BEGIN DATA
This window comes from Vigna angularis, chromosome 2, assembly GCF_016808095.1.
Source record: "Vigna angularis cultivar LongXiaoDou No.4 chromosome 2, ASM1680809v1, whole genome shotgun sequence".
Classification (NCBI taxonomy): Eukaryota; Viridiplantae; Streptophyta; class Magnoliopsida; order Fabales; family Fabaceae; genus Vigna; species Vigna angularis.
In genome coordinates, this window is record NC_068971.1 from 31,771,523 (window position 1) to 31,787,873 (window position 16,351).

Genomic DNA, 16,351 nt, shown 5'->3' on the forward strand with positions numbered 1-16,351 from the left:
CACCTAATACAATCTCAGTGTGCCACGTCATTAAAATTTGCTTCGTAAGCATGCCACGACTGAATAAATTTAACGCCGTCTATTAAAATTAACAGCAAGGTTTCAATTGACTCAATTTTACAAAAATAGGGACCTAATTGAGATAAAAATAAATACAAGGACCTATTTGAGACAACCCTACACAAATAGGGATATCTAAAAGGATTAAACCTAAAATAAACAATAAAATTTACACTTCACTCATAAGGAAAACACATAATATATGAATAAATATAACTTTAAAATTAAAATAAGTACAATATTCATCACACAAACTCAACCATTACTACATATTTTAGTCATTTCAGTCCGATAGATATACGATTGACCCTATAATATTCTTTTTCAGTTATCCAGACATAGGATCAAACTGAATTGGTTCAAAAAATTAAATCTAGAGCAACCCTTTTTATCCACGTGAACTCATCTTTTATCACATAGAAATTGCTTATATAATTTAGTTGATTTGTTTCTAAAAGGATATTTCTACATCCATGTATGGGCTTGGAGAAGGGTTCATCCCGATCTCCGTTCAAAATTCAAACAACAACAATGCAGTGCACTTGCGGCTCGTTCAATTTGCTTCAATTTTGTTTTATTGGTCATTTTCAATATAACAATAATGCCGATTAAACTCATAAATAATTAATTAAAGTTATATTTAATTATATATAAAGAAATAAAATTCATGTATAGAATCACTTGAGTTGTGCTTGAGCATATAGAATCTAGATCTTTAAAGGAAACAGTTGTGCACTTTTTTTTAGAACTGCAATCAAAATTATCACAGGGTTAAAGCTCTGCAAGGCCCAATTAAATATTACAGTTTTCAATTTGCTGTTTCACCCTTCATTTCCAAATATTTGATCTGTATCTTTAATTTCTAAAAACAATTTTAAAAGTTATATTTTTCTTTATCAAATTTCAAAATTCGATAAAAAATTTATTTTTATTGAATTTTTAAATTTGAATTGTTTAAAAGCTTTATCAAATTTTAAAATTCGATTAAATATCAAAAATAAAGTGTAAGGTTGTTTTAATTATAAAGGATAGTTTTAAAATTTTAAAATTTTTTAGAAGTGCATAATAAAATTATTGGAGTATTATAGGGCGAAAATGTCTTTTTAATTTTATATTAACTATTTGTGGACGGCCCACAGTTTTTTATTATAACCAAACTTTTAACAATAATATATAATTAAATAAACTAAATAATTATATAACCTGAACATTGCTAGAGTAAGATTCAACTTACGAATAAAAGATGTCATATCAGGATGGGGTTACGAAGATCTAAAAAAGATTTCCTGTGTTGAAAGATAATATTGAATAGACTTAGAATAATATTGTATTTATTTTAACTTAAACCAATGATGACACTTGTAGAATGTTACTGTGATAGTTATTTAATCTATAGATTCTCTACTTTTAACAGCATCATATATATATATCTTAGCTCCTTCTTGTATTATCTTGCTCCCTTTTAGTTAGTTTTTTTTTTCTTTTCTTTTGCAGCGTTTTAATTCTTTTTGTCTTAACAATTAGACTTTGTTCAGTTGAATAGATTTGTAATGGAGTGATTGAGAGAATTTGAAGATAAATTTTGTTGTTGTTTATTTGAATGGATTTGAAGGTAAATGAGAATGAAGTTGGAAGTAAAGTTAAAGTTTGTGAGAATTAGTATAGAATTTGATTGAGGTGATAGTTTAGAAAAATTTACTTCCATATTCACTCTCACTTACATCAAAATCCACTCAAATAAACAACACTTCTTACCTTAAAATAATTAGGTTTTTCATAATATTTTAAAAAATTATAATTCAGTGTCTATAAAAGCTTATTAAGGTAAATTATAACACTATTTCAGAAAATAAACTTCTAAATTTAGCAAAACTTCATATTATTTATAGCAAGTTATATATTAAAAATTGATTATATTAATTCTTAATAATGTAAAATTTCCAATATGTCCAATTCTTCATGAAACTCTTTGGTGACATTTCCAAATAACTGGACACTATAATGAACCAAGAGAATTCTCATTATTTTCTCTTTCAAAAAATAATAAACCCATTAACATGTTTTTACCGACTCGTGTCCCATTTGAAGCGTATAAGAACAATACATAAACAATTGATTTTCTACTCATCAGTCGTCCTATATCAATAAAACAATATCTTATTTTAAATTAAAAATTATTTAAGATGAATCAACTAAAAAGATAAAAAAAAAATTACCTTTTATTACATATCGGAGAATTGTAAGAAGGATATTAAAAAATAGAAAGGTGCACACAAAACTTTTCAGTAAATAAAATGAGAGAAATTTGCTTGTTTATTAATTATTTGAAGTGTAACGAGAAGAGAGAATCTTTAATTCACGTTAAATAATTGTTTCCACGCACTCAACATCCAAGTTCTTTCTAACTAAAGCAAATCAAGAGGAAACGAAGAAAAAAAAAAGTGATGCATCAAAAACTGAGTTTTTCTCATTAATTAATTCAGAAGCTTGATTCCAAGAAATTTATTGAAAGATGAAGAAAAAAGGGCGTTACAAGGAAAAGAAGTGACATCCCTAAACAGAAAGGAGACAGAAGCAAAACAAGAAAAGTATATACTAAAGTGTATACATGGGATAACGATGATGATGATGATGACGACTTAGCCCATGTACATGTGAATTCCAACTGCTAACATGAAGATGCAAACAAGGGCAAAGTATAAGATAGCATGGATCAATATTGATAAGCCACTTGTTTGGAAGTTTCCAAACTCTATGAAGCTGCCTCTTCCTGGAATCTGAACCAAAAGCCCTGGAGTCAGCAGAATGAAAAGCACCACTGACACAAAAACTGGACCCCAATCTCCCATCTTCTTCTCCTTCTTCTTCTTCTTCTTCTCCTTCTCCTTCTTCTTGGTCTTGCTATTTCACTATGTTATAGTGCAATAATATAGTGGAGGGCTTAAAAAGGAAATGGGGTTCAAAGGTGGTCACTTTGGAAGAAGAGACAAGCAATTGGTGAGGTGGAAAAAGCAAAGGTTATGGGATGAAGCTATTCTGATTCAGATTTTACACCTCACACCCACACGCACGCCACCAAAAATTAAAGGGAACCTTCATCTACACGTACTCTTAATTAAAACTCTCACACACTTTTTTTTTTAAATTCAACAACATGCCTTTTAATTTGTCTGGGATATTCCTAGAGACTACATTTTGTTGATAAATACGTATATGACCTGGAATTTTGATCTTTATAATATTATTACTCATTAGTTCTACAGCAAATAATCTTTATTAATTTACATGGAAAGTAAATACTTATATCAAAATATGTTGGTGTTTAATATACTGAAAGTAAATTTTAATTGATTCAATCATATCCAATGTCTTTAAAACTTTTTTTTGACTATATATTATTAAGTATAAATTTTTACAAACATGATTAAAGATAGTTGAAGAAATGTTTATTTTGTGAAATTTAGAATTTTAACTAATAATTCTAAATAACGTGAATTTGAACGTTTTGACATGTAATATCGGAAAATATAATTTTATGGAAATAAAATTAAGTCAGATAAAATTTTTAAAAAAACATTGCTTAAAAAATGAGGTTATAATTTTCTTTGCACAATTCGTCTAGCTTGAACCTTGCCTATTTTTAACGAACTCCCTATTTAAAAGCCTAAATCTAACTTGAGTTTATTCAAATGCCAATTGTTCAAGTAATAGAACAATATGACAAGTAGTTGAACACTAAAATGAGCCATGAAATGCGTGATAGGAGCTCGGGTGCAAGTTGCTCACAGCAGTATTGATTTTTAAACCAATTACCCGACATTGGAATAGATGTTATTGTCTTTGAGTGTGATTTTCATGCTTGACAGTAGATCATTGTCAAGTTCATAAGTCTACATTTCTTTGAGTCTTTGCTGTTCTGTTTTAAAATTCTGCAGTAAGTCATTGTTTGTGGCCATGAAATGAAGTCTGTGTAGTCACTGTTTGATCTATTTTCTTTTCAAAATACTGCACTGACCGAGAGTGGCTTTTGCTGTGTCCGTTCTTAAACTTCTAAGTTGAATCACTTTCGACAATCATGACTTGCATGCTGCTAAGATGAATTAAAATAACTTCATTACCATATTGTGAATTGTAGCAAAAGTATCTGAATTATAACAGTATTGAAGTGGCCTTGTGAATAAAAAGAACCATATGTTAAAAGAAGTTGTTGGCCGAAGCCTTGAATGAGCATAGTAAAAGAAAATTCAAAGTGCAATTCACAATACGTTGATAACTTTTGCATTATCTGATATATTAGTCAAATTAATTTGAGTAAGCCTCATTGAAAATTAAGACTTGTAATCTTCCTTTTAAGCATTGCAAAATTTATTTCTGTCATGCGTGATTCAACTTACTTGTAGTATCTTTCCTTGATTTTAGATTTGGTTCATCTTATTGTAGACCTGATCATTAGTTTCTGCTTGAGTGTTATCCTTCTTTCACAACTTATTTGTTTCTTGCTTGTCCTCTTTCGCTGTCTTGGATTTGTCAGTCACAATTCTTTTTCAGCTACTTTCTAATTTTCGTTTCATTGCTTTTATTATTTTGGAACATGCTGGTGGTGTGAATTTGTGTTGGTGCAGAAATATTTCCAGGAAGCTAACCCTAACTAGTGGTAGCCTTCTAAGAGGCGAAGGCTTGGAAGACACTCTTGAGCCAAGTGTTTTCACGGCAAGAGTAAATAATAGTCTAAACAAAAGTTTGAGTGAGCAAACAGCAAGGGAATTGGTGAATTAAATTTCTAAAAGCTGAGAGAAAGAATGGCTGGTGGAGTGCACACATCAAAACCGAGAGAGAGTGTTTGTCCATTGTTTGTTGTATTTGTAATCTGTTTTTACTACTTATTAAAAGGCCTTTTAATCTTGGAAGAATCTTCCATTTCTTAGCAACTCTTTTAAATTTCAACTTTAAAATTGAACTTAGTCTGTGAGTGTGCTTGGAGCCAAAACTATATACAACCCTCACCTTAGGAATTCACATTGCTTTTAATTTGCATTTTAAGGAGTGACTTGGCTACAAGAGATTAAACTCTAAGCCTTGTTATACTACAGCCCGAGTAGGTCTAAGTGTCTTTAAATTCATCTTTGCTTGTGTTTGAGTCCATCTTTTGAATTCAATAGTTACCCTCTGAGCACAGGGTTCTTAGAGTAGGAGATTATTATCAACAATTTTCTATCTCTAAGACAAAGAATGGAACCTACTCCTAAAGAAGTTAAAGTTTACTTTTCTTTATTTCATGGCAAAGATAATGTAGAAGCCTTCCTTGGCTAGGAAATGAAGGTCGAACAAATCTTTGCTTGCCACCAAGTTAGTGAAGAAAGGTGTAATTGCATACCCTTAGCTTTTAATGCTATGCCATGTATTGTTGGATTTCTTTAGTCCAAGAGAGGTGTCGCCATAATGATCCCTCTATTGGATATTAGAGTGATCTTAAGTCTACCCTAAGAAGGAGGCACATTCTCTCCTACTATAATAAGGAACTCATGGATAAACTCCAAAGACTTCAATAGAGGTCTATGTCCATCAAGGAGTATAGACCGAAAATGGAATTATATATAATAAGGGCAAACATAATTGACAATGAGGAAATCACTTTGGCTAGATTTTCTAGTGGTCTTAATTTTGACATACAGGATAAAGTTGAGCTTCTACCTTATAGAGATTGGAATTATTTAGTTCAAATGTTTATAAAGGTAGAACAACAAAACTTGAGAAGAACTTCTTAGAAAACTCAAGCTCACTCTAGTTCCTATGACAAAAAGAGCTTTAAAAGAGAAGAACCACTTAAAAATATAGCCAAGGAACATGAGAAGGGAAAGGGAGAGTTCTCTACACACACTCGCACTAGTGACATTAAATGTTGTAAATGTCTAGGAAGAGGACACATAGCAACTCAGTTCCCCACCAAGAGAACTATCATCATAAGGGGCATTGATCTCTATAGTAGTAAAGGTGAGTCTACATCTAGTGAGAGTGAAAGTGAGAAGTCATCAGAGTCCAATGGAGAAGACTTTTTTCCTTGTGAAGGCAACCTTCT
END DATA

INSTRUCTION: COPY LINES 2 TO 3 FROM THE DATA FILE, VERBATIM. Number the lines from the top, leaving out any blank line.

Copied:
Source record: "Vigna angularis cultivar LongXiaoDou No.4 chromosome 2, ASM1680809v1, whole genome shotgun sequence".
Classification (NCBI taxonomy): Eukaryota; Viridiplantae; Streptophyta; class Magnoliopsida; order Fabales; family Fabaceae; genus Vigna; species Vigna angularis.